“Mama.  We are going to sing “Do You Want to Build a Snowman,” said the 13 year old who wouldn’t run the fifty yard dash last year in track because people would be looking at her.

“Everybody is going to sing that.  You need to stand out, be noticed. The leads have already been cast I’m sure, so you will probably be in the chorus.  Now you will need to wear something green…and maybe shorts for the Munchkin chorus.  I could whip up something…”

“Mama.  Snowman.  T-shirts.  Jeans.” came from the 9 year old.

I was relegated to listening to them rehearse “Snowman” for two weeks…straight.  When I offered a suggestion, they just looked at each other.  I practiced my poker face on the missed notes and held my breath while they reached for the next one.

We reported to the Lamp-Lite Community Theatre for the actual audition; we were three among seventy-five.  They were auditioning for ALL parts.  I rationalized that neither child was quite ready for a lead …just yet.

To my credit, I asked them if they wanted me to stay for the audition or step out in the lobby.  One said “I don’t care;” the other said “Lobby!”  No question as to who said what.

The 13 year old did a credible job with the song that thirty-four other children had just sung, and the music director acted interested.  I know all this because I was peeking through the lobby curtains.  What?  You thought I wouldn’t look?  The 9 year old took center stage (that’s my boy!) and preceded to do a taekwondo/ballet combo middle split.  I am not sure what motivated this move but hey, you’ve got one shot.  Go for it.  Then he sang his version of “Snowman.” 

Immediately after their audition, not being sure about the effect of the taekwondo/ballet split,  I was volunteering for crews: costume, set, painting, sound, lights, program, and tickets, whatever.  All crews were filled.  I checked to see if the 13 year old had stuck a sign on my back:  “70 year old Stage Mama! Beware!”

Both children were cast.  I received a rehearsal schedule and the times to DROP the children off and PICK them up.  I checked; again there was no sign on my back.  All parents were discouraged from attending rehearsals.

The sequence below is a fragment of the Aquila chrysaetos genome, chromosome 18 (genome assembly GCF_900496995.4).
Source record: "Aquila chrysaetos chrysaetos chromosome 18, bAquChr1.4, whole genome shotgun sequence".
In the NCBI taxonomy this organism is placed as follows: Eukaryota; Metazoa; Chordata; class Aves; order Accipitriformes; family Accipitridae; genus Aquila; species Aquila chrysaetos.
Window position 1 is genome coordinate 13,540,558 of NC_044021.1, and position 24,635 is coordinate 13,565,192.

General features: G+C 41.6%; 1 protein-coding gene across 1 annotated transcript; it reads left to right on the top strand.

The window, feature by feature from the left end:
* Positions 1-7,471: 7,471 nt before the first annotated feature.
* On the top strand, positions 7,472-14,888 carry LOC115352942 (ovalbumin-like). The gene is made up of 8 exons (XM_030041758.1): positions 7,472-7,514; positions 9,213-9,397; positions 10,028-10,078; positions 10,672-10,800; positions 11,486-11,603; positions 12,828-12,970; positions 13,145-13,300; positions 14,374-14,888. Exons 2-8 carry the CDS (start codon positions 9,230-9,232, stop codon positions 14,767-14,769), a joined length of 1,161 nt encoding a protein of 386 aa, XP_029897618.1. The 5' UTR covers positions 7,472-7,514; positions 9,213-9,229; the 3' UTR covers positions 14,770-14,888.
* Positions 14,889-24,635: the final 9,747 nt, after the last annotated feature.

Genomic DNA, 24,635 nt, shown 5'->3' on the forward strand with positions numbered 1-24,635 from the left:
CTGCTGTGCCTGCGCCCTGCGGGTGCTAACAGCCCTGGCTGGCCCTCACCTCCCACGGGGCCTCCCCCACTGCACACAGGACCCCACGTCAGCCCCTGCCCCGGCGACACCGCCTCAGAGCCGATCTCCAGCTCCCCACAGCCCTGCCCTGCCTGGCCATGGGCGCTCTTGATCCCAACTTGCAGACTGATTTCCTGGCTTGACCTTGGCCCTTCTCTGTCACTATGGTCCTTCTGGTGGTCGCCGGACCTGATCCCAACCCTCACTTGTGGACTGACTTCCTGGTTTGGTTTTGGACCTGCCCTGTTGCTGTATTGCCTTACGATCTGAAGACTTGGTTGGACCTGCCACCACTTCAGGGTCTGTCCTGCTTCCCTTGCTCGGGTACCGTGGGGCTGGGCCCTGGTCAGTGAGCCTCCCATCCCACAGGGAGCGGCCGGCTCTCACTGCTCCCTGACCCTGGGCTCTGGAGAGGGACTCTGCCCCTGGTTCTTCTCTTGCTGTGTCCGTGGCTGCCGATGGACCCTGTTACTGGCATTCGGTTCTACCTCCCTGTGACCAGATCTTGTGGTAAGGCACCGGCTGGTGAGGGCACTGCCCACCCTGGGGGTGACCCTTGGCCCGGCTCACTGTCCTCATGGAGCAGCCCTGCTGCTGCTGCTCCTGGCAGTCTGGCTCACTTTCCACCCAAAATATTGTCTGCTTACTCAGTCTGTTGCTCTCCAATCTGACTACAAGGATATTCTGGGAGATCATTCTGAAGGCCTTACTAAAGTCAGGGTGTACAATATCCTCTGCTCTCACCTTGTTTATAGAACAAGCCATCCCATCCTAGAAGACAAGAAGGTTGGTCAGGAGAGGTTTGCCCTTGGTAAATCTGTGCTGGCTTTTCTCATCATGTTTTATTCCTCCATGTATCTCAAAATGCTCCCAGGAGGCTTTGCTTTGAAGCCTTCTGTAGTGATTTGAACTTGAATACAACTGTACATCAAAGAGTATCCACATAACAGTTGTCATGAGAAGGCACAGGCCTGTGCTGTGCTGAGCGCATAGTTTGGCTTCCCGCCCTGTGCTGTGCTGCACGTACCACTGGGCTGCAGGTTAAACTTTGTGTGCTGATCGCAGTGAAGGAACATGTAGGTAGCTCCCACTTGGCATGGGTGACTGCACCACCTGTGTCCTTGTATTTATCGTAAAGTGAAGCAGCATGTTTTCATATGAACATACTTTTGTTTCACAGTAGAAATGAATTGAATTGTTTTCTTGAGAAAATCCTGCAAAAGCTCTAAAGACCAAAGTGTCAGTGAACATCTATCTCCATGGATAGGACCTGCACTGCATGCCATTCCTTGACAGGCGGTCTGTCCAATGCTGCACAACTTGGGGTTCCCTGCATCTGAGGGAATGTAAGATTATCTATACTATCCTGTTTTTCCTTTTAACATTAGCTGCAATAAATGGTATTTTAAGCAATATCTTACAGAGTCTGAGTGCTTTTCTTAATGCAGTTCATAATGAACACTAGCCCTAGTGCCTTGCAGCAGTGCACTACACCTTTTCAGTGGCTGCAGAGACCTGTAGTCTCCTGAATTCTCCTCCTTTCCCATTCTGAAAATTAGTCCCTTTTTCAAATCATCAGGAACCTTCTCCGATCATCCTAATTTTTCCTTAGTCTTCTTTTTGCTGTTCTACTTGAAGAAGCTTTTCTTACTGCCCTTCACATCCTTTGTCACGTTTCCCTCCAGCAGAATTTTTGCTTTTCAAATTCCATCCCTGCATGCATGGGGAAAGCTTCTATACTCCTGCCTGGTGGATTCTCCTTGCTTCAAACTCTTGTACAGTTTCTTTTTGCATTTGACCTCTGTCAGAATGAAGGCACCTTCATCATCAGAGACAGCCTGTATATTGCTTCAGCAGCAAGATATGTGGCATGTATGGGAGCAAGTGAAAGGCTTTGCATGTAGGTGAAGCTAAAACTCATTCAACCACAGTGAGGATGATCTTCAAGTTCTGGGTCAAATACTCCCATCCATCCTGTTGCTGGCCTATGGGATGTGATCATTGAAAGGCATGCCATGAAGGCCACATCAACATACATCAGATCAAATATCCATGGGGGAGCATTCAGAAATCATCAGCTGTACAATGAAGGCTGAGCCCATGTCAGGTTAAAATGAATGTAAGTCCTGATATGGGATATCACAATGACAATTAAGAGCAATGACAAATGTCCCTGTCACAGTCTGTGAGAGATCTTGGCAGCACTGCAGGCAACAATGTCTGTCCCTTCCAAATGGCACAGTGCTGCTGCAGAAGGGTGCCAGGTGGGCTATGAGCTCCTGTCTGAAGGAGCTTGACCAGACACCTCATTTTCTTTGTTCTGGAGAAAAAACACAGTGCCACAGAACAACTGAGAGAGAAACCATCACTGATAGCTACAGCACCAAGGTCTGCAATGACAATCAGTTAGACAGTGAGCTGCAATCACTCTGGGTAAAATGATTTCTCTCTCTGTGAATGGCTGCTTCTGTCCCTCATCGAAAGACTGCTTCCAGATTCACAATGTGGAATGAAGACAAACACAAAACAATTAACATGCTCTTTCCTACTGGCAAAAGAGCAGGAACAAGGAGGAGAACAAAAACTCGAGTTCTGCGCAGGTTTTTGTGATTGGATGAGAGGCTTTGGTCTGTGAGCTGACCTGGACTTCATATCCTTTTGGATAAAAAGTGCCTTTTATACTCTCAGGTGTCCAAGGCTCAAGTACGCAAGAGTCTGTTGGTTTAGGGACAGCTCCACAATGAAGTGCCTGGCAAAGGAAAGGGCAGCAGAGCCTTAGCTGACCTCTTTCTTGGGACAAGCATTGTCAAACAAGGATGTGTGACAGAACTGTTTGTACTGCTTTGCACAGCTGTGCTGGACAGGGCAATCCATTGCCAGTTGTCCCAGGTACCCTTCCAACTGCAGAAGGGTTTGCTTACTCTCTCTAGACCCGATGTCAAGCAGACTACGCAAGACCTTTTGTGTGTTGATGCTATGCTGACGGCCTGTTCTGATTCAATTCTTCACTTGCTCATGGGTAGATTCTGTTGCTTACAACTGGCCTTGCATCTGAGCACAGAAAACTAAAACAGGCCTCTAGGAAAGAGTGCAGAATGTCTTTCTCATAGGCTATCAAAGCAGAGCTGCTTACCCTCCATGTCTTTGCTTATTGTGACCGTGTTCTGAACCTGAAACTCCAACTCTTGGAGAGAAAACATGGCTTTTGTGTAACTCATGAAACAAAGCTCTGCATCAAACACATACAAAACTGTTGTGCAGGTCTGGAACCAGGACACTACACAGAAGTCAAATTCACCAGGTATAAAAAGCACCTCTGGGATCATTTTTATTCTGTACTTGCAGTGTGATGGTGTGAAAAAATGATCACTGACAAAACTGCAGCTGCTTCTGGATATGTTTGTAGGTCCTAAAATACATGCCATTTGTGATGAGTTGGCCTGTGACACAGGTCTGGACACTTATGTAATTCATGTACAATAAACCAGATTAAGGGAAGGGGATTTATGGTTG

At home I tried to convince the 9 year old that the lyrics were “Wake up you sleepy head, rub your eyes, get out of bed” but he insisted they were “Wake up you sleepy head before I kick you out of bed.”  I tried to explain that a bust was a sculpture of a person’s head and important people would have their bust displayed in a Hall of Fame hence the reason for the lyrics “You’ll be a bust, be a bust in the Hall of Fame.”  He sang “You’ll be a butt, be a butt, on the Wall of Shame.”  Hopefully he will be drowned out by the other singers.

On opening night, the children were to arrive at the theatre in costume and make-up.  No problem with make-up for the 9 year old but the 13 year old had other ideas.

 “If you don’t mind, I want the professionals at the theatre to do my make-up and hair.”  

(PROFESSIONALS??  The hair stylist is a dental hygienist by day.  The make-up artist is a secretary! I made A+ in Advanced Make-up and my death mask is still on display at the university!  PROFESSIONALS???  I’M the professional here.)

I held my tongue (with both hands) and said “Ok, but let me know if you need to me do something.”

“Actually we do need you to do something for us,"  they said.

Ah, at last.  Here it is.  Ok.  What do they want me to do?  Take notes?  Look at the staging?  Fix their costume?  Offer suggestions for quick scene changes?  Critique their movements?  Evaluate their acting?
“We want you to sit in the middle of the second row and clap real loud.”

That’s it?  Four years of student loans, studying, cramming, thirty-nine years of teaching school, forty-three years of waiting for mini-actors, and Mama’s place is in the middle of the second row clapping?
I clapped louder and longer than any parent there!            

    Being a Mama is the hardest job!
TIP:  If you have to make your little one up as a clown, use Desitin Baby Ointment for white make-up.  It won’t irritate the skin.  Apply baby powder with a cotton ball to the Desitin to set the make-up. Use a Q-tip to remove any white where you want to add cheeks or a moustache.

Tuesday, July 15, 2014

Tips from Beneath the Iceberg

By Jody Worsham

All rights reserved for wax on, wax hair off

I was recently asked via e-mail to do a blog on ways to save time, energy, and money, and oh, could I also mention The Shave Club in my post?

Well, being the seasoned blogger that I am with a readership of over 6 people per week, I know to ask certain questions.
First of all, was this a legitimate club?  The next day I saw a commercial on TV for The Shave Club.  Everybody knows if you see it on TV, as opposed to just on the internet, it is for real.

Having ascertained by way of my DISH satellite that this was an actual paid commercial for The Shave Club, I then asked the more obvious questions.  See I really listened to Michele Wojciechowski at the Erma Bombeck Writers Conference Session I .  Was I going to receive free razors? Free razor blades?  A link to my blog? Publicity? A week’s supply of Preparation H?  Updated Minecraft for my I-pod? Any of the above?  The answer was "NO".

So I am not going to be mention The Shave Club in my blog but I am going to give you some tips on how I have saved time and money raising eight kids over the past 50 years, but it is not free.  If you read this, I ask that you leave a comment.  I am hoping to increase my readership by ten; then maybe I'll get a free razor or at least a free razor blade if anybody else asks me to plug their product.